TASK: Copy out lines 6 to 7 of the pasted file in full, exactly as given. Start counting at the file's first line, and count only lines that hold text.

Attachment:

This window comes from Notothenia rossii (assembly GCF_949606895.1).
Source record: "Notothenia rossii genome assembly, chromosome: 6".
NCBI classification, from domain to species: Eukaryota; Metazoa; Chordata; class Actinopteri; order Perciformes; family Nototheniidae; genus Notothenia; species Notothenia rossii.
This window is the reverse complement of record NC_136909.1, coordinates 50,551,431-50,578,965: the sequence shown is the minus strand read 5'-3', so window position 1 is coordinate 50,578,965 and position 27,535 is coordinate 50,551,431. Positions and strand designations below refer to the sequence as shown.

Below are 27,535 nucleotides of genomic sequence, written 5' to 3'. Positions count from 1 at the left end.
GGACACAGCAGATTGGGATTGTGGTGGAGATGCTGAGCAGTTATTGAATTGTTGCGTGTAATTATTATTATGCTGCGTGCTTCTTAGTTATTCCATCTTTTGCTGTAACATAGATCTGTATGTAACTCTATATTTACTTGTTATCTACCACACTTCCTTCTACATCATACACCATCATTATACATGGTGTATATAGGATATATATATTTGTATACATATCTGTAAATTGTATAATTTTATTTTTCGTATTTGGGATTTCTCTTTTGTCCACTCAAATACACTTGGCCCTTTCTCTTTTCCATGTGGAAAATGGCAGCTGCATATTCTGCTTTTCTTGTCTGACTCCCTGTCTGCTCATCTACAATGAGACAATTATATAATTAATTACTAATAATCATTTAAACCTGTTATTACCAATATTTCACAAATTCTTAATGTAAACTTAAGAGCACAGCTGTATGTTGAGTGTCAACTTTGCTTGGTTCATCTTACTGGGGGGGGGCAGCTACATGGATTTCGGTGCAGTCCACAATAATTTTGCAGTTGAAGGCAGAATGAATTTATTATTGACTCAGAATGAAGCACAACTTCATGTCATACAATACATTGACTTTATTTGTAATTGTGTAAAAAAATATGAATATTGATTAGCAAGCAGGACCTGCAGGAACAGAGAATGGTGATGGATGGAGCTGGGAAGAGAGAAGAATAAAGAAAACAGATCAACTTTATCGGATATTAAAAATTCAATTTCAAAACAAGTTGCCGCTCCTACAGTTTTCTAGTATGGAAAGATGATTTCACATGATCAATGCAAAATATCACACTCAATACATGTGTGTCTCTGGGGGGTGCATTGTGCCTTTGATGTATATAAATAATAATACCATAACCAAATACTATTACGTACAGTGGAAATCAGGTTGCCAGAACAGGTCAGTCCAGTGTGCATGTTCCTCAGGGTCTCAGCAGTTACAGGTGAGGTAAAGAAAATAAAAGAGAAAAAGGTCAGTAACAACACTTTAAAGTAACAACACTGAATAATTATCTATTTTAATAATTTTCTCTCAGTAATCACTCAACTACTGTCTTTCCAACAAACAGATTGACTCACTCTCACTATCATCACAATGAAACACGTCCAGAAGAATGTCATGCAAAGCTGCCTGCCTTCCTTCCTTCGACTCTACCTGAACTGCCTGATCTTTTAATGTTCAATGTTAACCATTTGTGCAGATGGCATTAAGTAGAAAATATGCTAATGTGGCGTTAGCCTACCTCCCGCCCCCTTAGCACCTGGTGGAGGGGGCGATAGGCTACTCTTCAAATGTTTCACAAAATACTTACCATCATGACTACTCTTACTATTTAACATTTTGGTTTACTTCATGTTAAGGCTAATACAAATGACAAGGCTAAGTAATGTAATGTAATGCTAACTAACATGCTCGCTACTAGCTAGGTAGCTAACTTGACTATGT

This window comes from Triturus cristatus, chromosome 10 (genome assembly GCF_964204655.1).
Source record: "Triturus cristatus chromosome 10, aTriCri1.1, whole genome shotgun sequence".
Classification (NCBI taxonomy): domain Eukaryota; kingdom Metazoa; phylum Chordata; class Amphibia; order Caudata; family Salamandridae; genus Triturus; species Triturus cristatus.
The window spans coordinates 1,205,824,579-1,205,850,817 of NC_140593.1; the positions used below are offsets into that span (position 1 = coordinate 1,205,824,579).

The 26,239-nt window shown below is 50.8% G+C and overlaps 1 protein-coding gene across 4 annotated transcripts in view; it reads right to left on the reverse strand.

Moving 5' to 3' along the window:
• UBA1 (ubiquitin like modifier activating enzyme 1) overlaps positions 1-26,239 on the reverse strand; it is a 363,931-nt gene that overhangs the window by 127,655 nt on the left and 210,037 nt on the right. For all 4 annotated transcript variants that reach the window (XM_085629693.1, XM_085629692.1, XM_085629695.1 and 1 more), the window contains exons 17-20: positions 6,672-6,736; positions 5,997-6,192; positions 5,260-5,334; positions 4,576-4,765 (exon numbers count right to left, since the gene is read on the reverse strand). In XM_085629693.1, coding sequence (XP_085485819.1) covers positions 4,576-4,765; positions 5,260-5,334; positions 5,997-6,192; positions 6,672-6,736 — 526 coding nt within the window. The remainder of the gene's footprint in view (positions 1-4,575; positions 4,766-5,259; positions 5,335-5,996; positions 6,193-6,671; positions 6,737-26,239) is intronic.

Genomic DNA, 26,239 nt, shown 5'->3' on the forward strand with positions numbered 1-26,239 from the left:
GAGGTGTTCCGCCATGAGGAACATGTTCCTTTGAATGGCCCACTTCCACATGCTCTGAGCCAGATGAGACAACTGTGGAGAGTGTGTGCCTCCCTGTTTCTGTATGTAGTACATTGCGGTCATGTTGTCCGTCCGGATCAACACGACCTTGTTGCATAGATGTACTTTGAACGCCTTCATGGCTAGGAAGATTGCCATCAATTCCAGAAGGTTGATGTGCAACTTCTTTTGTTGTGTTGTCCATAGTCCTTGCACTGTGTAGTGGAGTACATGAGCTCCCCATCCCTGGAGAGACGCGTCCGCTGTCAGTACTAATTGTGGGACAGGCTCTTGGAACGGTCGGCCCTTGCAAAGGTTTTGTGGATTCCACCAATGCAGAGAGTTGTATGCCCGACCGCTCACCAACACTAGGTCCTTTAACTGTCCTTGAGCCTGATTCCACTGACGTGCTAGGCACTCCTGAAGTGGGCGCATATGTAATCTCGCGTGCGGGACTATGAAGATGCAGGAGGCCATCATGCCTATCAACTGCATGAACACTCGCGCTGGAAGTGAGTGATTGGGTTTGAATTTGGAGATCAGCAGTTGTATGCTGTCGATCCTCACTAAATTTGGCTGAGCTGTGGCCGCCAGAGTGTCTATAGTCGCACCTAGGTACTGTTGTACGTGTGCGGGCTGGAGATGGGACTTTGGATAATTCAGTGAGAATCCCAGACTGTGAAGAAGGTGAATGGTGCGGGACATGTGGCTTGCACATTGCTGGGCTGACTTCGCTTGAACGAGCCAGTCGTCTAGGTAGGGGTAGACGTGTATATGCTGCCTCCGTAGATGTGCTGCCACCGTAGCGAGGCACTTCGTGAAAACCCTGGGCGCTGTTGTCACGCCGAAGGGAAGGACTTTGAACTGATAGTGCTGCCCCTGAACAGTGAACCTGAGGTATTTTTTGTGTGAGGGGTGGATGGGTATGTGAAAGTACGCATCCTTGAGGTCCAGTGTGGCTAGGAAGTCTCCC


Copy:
GGACACAGCAGATTGGGATTGTGGTGGAGATGCTGAGCAGTTATTGAATTGTTGCGTGTAATTATTATTATGCTGCGTGCTTCTTAGTTATTCCATCTTTTGCTGTAACATAGATCTGTATGTAACTCTATATTTACTTGTTATCTACCACACTTCCTTCTACATCATACACCATCATTATACATGGTGTATATAGGATATATATATTTGTATACATATCTGTAAATTGTATAATTTTATTTTTCGTATTTGGGATTTCTCTTTTGTCCACTCAAATACACTTGGCCCTTTCTCTTTTCCATGTGGAAAATGGCAGCTGCATATTCTGCTTTTCTTGTCTGACTCCCTGTCTGCTCATCTACAATGAGACAATTATATAATTAATTACTAATAATCATTTAAACCTGTTATTACCAATATTTCACAAATTCTTAATGTAAACTTAAGAGCACAGCTGTATGTTGAGTGTCAACTTTGCTTGGTTCATCTTACTGGGGGGGGGCAGCTACATGGATTTCGGTGCAGTCCACAATAATTTTGCAGTTGAAGGCAGAATGAATTTATTATTGACTCAGAATGAAGCACAACTTCATGTCATACAATACATTGACTTTATTTGTAATTGTGTAAAAAAATATGAATATTGATTAGCAAGCAGGACCTGCAGGAACAGAGAATGGTGATGGATGGAGCTGGGAAGAGAGAAGAATAAAGAAAACAGATCAACTTTATCGGATATTAAAAATTCAATTTCAAAACAAGTTGCCGCTCCTACAGTTTTCTAGTATGGAAAGATGATTTCACATGATCAATGCAAAATATCACACTCAATACATGTGTGTCTCTGGGGGGTGCATTGTGCCTTTGATGTATATAAATAATAATACCATAACCAAATACTATTACGTACAGTGGAAATCAGGTTGCCAGAACAGGTCAGTCCAGTGTGCATGTTCCTCAGGGTCTCAGCAGTTACAGGTGAGGTAAAGAAAATAAAAGAGAAAAAGGTCAGTAACAACACTTTAAAGTAACAACACTGAATAATTATCTATTTTAATAATTTTCTCTCAGTAATCACTCAACTACTGTCTTTCCAACAAACAGATTGACTCACTCTCACTATCATCACAATGAAACACGTCCAGAAGAATGTCATGCAAAGCTGCCTGCCTTCCTTCCTTCGACTCTACCTGAACTGCCTGATCTTTTAATGTTCAATGTTAACCATTTGTGCAGATGGCATTAAGTAGAAAATATGCTAATGTGGCGTTAGCCTACCTCCCGCCCCCTTAGCACCTGGTGGAGGGGGCGATAGGCTACTCTTCAAATGTTTCACAAAATACTTACCATCATGACTACTCTTACTATTTAACATTTTGGTTTACTTCATGTTAAGGCTAATACAAATGACAAGGCTAAGTAATGTAATGTAATGCTAACTAACATGCTCGCTACTAGCTAGGTAGCTAACTTGACTATGT

This window comes from Triturus cristatus, chromosome 10 (genome assembly GCF_964204655.1).